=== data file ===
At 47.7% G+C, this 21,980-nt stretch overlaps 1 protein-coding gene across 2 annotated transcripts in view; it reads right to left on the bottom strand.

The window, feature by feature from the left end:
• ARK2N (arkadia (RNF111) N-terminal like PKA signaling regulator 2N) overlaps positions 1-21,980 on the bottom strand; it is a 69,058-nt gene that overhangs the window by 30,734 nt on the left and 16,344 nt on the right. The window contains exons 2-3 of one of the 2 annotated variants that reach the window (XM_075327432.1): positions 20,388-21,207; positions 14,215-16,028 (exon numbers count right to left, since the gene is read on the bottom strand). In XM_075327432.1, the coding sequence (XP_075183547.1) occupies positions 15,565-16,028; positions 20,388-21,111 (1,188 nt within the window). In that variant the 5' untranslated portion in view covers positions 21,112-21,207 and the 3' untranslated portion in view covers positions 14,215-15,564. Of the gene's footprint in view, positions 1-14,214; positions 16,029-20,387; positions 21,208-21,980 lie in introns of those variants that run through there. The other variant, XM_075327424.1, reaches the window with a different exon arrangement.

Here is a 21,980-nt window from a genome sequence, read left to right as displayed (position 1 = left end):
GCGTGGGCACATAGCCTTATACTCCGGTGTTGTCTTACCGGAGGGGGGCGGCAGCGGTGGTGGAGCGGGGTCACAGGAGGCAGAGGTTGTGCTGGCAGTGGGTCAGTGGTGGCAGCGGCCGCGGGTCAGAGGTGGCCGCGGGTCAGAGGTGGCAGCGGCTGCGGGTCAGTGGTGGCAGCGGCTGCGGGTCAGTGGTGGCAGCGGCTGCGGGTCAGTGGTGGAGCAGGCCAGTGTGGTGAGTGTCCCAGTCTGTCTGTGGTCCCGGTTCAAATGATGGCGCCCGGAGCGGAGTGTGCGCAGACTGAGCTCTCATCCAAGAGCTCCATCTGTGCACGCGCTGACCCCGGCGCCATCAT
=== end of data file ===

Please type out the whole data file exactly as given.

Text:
At 47.7% G+C, this 21,980-nt stretch overlaps 1 protein-coding gene across 2 annotated transcripts in view; it reads right to left on the bottom strand.

The window, feature by feature from the left end:
• ARK2N (arkadia (RNF111) N-terminal like PKA signaling regulator 2N) overlaps positions 1-21,980 on the bottom strand; it is a 69,058-nt gene that overhangs the window by 30,734 nt on the left and 16,344 nt on the right. The window contains exons 2-3 of one of the 2 annotated variants that reach the window (XM_075327432.1): positions 20,388-21,207; positions 14,215-16,028 (exon numbers count right to left, since the gene is read on the bottom strand). In XM_075327432.1, the coding sequence (XP_075183547.1) occupies positions 15,565-16,028; positions 20,388-21,111 (1,188 nt within the window). In that variant the 5' untranslated portion in view covers positions 21,112-21,207 and the 3' untranslated portion in view covers positions 14,215-15,564. Of the gene's footprint in view, positions 1-14,214; positions 16,029-20,387; positions 21,208-21,980 lie in introns of those variants that run through there. The other variant, XM_075327424.1, reaches the window with a different exon arrangement.

Here is a 21,980-nt window from a genome sequence, read left to right as displayed (position 1 = left end):
GCGTGGGCACATAGCCTTATACTCCGGTGTTGTCTTACCGGAGGGGGGCGGCAGCGGTGGTGGAGCGGGGTCACAGGAGGCAGAGGTTGTGCTGGCAGTGGGTCAGTGGTGGCAGCGGCCGCGGGTCAGAGGTGGCCGCGGGTCAGAGGTGGCAGCGGCTGCGGGTCAGTGGTGGCAGCGGCTGCGGGTCAGTGGTGGCAGCGGCTGCGGGTCAGTGGTGGAGCAGGCCAGTGTGGTGAGTGTCCCAGTCTGTCTGTGGTCCCGGTTCAAATGATGGCGCCCGGAGCGGAGTGTGCGCAGACTGAGCTCTCATCCAAGAGCTCCATCTGTGCACGCGCTGACCCCGGCGCCATCAT